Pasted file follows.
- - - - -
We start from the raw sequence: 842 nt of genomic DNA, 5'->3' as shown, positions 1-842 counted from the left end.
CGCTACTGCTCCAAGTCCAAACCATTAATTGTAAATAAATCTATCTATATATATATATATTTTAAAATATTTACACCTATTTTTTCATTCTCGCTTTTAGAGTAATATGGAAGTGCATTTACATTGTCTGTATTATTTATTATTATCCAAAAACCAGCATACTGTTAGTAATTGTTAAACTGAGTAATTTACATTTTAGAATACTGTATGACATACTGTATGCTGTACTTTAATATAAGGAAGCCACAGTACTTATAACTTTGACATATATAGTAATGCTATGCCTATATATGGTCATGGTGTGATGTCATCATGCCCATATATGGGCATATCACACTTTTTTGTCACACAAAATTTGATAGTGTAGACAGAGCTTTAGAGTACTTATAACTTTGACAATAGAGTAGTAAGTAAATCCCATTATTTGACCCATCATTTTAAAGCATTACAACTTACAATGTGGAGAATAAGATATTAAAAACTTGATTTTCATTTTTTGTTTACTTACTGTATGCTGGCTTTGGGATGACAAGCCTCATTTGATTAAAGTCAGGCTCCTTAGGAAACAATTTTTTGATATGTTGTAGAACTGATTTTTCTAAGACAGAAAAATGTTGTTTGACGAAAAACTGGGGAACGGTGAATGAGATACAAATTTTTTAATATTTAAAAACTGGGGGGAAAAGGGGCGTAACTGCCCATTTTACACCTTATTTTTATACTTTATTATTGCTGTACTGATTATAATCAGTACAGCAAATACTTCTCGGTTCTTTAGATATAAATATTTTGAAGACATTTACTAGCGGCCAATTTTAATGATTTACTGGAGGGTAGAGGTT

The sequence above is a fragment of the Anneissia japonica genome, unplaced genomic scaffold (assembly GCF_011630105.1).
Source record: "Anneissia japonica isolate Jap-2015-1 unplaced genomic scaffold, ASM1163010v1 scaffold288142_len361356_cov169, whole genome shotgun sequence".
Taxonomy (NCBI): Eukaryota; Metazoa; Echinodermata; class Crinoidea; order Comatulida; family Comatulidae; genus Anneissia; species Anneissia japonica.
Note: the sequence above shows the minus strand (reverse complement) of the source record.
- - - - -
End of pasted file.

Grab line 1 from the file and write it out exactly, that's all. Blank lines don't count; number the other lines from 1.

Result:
We start from the raw sequence: 842 nt of genomic DNA, 5'->3' as shown, positions 1-842 counted from the left end.